Wildlife officials suggest skipping the bird feeder this year

MARQUETTE, Mich. (WJMN) — Following the detection of highly pathogenic avian flu in 31 states, some wildlife officials are making suggestions to help prevent the spread of the virus.

According to the Michigan Department of Agriculture and Rural Development (MDARD), bird flu is a highly contagious virus that can be spread in a variety of ways from flock to flock, including wild birds, contact with infected poultry, on equipment and on the clothes and shoes of keepers.

Nearly 27 million chickens and turkeys were culled in 26 states to limit the spread of bird flu during this year’s outbreak. Authorities order entire herds to be killed when the virus is found on farms.

Bird flu has also been found in 637 wild birds, according to the US Centers for Disease Control and Prevention.

Bird flu can spread among wild birds, especially those that congregate, such as vultures or eagles at a kill site. To keep the birds – and yourself – safe, you might want to reconsider the things that encourage animals to congregate.

“All of these congregating birds are susceptible, especially waterfowl,” said Brian Roell, a biologist with the Michigan Department of Natural Resources. “I know people who live on lakes who like to get out of the corn and watch these birds, but this would be the year for bird safety and your own safety that you don’t attract this waterfowl to your backyard.”

Roell said bird flu isn’t usually seen in songbirds, but it’s possible it’s spread through backyard bird feeders. He suggested skipping feeders this year. With the onset of warm weather, birds can find their own food sources.

Other wildlife officials agree. “During these unprecedented times, we recommend doing everything we can to try to help our wild bird populations. Because the science is unclear about the role of songbirds in this current H5N1 outbreak, one consideration is not to encourage birds to congregate in places such as feeders or birdbaths,” a said Dr. Victoria Hall, executive director and veterinary epidemiologist at The Raptor. Center.

Hall said his recommendation was temporary until the spread of the virus slows. “We have in our power to take short-term measures so as not to accidentally help the spread of the virus. This outbreak won’t last forever and I, for one, can’t wait to be able to hang up my bird feeders safely! she wrote on Facebook.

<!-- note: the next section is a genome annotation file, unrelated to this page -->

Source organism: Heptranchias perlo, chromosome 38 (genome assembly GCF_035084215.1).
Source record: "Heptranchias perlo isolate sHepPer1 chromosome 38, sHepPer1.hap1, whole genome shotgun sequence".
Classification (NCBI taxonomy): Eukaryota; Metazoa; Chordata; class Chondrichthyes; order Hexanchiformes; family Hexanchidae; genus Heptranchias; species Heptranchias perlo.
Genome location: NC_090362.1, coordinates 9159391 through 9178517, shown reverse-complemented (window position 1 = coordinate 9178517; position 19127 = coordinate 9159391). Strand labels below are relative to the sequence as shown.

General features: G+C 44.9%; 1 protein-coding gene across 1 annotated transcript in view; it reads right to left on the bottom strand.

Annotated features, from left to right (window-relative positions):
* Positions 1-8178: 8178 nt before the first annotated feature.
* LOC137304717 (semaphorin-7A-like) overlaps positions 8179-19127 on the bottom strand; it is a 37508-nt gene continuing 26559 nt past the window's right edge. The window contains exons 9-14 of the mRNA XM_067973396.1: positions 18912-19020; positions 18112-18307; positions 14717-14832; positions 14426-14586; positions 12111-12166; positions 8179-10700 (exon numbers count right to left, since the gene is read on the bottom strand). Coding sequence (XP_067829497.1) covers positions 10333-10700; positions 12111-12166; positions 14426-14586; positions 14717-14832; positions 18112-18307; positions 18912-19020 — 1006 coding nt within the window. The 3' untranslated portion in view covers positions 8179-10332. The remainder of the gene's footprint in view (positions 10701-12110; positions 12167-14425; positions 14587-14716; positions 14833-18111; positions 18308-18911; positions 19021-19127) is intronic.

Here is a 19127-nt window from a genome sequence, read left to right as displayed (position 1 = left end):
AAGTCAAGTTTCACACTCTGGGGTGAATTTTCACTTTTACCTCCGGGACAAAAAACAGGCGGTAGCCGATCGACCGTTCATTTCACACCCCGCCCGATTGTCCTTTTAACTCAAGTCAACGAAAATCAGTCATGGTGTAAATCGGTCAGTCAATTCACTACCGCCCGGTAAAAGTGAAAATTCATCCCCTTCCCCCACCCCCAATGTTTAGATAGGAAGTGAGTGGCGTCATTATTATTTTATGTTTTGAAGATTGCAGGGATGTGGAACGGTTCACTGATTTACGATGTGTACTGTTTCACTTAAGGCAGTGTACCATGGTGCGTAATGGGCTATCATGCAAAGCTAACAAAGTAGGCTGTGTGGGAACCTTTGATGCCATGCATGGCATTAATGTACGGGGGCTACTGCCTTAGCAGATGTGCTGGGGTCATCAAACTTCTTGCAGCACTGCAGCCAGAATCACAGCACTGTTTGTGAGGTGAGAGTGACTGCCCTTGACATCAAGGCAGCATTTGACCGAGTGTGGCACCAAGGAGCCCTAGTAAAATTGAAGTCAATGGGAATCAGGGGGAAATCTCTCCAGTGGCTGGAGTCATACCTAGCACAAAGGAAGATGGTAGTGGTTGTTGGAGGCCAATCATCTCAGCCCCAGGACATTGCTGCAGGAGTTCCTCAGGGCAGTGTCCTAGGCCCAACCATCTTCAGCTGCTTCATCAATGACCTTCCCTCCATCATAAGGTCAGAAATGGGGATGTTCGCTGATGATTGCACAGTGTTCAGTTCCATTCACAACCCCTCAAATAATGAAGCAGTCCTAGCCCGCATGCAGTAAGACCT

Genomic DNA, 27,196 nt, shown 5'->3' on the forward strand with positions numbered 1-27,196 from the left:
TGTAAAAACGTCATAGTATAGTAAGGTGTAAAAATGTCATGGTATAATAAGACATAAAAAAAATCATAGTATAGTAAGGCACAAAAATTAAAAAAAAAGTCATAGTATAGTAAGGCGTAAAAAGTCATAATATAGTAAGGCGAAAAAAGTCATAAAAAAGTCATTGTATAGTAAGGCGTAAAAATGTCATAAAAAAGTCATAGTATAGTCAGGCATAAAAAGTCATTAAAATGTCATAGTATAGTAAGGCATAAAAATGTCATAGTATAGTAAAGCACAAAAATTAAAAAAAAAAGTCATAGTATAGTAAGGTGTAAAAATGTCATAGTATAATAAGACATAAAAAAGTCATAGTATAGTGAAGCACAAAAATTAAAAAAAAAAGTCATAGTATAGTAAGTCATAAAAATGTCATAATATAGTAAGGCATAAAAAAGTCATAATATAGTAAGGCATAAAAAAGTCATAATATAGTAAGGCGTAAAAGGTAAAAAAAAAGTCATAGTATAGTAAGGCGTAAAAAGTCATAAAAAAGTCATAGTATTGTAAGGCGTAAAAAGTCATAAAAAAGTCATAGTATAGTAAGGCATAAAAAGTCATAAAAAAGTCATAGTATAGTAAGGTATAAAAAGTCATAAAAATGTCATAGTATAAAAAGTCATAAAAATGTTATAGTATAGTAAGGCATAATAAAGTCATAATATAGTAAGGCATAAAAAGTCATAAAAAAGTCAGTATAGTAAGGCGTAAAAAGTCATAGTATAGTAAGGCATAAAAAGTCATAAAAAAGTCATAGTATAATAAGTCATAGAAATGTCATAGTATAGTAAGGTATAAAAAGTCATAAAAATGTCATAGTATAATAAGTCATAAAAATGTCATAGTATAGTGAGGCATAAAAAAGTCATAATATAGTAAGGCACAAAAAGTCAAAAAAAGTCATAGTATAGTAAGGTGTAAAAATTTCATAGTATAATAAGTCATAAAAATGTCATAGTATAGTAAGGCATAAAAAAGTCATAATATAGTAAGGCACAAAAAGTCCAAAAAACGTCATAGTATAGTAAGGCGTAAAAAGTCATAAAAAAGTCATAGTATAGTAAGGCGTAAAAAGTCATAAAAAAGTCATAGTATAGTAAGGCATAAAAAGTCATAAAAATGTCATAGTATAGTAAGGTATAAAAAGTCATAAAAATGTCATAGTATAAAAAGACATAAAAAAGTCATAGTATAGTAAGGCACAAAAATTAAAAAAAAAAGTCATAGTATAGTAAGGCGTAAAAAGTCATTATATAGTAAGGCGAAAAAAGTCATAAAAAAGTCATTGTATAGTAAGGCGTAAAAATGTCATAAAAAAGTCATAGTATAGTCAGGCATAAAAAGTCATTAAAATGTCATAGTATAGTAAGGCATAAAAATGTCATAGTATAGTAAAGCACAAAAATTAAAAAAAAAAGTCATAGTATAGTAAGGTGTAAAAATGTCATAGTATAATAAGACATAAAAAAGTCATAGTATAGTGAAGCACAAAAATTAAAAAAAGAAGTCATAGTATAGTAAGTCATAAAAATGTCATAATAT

For those who keep backyard flocks, including birds like chickens or turkeys, Roell suggested watching how you feed your birds.

“You would want to make sure your chickens are not associated with any wild birds. So if wild birds are able to feed from the same feeder or bucket as your domestic chickens, that would be something you would want to stop right now for the safety of your own birds,” Roell said.

More than 600 wild birds with bird flu have been detected in 31 states, according to the latest CDC data. Two cases have also been discovered in US zoos.

The problem is much more widespread with poultry – over 27 million birds have been affected so far. Some commercial flocks of up to 5 million chickens have been culled in an attempt to curb the spread of the highly contagious virus.

Although the virus poses a significant threat to birds, the CDC stresses that it currently poses little risk to the public. People who work with affected birds are at higher risk, as they are exposed to animal feces and saliva. Even when a human contracts the virus through close contact with an infected bird, person-to-person spread is “very rare,” according to the CDC.

You also shouldn’t worry about consuming poultry or eggs because of bird flu, says the CDC. Both must be cooked to an internal temperature of 165 degrees Fahrenheit, as always, to kill any bacteria or viruses, including this flu.

The Associated Press contributed to this report.


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